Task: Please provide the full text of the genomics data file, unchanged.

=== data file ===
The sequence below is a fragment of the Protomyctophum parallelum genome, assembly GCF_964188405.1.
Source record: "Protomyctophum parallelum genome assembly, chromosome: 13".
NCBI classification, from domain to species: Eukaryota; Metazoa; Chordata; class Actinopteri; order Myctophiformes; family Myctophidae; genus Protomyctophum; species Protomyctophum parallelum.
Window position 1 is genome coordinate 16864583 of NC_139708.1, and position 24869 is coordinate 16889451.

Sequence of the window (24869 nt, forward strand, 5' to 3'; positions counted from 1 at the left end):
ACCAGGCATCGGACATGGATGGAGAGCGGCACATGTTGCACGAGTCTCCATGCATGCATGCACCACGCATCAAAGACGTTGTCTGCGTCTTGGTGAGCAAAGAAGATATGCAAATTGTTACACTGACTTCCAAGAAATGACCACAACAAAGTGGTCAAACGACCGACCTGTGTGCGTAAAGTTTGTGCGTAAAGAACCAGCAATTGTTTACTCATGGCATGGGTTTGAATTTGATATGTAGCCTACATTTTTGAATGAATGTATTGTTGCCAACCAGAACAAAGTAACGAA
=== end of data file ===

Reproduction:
The sequence below is a fragment of the Protomyctophum parallelum genome, assembly GCF_964188405.1.
Source record: "Protomyctophum parallelum genome assembly, chromosome: 13".
NCBI classification, from domain to species: Eukaryota; Metazoa; Chordata; class Actinopteri; order Myctophiformes; family Myctophidae; genus Protomyctophum; species Protomyctophum parallelum.
Window position 1 is genome coordinate 16864583 of NC_139708.1, and position 24869 is coordinate 16889451.

Sequence of the window (24869 nt, forward strand, 5' to 3'; positions counted from 1 at the left end):
ACCAGGCATCGGACATGGATGGAGAGCGGCACATGTTGCACGAGTCTCCATGCATGCATGCACCACGCATCAAAGACGTTGTCTGCGTCTTGGTGAGCAAAGAAGATATGCAAATTGTTACACTGACTTCCAAGAAATGACCACAACAAAGTGGTCAAACGACCGACCTGTGTGCGTAAAGTTTGTGCGTAAAGAACCAGCAATTGTTTACTCATGGCATGGGTTTGAATTTGATATGTAGCCTACATTTTTGAATGAATGTATTGTTGCCAACCAGAACAAAGTAACGAA